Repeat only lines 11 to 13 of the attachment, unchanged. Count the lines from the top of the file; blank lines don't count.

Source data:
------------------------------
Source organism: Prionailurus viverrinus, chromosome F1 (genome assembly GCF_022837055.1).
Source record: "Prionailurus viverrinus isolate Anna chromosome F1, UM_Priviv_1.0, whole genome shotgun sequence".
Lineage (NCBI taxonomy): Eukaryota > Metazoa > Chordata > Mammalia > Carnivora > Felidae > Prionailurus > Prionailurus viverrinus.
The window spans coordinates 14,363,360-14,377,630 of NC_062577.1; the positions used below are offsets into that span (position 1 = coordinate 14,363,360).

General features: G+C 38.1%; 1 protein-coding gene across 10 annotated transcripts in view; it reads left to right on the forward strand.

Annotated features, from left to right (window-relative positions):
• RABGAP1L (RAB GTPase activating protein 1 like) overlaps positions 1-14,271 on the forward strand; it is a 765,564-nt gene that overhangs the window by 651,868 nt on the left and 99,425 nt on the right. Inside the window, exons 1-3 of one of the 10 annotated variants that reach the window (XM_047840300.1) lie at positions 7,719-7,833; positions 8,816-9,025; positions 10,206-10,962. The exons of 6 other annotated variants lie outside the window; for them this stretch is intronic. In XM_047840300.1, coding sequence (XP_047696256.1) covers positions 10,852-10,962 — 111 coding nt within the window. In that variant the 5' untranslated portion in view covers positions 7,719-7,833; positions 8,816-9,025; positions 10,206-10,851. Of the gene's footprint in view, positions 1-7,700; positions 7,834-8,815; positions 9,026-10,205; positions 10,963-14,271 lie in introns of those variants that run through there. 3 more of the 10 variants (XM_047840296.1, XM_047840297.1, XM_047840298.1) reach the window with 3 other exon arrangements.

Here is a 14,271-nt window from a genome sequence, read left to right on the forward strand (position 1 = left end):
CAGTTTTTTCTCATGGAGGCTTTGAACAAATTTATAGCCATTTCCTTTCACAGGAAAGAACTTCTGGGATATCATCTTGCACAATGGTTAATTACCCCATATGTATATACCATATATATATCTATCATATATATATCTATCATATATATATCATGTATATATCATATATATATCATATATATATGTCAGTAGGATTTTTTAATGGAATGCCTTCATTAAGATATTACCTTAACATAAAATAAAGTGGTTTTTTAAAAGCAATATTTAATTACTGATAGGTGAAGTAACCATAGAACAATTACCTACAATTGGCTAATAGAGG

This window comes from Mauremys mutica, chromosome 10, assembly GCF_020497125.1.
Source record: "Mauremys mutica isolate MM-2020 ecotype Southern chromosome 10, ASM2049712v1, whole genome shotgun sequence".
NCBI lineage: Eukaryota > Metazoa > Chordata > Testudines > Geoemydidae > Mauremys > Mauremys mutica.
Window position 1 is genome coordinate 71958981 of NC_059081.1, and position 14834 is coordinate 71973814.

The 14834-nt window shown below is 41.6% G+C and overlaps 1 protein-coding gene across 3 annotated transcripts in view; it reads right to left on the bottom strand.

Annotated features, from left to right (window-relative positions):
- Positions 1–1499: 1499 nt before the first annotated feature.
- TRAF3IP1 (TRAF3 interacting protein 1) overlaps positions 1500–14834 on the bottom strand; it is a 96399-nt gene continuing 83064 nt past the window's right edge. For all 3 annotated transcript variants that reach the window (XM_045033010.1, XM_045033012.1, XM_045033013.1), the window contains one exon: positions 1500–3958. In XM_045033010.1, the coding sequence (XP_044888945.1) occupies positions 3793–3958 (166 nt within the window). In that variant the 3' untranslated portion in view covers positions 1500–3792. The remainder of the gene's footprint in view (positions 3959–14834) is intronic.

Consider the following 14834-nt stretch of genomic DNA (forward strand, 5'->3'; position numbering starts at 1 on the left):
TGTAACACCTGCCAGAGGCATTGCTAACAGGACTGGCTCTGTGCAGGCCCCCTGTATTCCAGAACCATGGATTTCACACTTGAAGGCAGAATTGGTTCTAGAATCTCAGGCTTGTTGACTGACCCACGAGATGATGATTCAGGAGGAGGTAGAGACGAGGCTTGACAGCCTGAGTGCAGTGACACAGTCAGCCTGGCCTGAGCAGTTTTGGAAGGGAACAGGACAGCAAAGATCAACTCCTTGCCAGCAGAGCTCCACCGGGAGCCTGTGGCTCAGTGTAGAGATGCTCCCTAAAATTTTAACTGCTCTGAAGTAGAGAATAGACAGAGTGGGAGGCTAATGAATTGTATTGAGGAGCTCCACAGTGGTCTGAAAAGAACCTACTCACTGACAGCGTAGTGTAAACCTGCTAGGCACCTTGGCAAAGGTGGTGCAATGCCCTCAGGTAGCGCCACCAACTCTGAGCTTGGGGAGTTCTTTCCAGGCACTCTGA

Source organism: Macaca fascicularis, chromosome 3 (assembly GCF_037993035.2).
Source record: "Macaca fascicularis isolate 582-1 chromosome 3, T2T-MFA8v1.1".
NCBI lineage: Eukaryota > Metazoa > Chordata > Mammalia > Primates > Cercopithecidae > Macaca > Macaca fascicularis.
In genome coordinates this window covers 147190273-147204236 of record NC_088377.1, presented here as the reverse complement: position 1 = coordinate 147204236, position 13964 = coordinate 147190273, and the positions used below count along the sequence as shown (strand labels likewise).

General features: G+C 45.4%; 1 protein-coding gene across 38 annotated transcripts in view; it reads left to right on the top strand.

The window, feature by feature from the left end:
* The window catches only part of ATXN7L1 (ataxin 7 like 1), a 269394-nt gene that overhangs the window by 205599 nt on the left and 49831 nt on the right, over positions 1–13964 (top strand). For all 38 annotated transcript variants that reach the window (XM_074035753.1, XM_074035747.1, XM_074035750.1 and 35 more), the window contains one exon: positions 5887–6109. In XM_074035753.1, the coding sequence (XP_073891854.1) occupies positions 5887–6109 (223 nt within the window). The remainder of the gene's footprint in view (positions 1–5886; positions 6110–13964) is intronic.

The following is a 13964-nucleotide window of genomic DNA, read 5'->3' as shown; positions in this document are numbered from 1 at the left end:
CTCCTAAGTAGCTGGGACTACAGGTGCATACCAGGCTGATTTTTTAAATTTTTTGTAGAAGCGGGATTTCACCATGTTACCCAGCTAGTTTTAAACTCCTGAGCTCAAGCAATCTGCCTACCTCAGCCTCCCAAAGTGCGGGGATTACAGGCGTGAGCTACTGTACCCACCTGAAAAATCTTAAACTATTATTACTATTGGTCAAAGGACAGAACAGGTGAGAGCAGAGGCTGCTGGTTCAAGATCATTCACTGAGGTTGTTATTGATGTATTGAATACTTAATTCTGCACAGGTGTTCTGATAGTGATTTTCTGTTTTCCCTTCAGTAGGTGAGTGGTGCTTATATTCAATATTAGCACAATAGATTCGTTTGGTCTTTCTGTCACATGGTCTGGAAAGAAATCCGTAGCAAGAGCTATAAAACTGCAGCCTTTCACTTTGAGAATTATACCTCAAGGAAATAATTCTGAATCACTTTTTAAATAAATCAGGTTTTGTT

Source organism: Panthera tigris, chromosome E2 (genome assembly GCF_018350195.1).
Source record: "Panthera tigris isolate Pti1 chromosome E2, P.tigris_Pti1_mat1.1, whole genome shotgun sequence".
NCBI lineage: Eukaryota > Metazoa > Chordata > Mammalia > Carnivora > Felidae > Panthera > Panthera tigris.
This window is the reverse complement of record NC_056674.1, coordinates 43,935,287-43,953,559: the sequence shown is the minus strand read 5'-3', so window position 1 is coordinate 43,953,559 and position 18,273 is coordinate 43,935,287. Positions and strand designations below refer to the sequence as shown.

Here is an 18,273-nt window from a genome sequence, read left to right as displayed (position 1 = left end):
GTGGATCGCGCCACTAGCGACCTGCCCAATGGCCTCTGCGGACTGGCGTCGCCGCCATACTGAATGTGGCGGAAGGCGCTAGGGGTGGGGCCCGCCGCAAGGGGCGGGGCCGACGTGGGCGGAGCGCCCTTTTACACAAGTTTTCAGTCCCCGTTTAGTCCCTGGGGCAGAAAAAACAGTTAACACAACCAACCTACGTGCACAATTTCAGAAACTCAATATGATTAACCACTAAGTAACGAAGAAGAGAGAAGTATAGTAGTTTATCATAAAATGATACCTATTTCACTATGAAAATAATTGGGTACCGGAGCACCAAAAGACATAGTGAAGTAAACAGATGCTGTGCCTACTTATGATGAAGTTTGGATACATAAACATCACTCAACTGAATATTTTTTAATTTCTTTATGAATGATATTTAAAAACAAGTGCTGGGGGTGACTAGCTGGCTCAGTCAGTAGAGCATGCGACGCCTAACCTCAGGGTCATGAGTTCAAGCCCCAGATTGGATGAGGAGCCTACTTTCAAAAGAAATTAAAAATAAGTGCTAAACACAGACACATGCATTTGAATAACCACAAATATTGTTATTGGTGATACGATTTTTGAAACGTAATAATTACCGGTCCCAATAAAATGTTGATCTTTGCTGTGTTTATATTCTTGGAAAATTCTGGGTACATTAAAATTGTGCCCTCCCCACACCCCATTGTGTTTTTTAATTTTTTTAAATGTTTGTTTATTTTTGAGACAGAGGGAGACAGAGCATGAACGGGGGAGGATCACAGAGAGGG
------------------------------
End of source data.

Source record: "Mauremys mutica isolate MM-2020 ecotype Southern chromosome 10, ASM2049712v1, whole genome shotgun sequence".
NCBI lineage: Eukaryota > Metazoa > Chordata > Testudines > Geoemydidae > Mauremys > Mauremys mutica.
Window position 1 is genome coordinate 71958981 of NC_059081.1, and position 14834 is coordinate 71973814.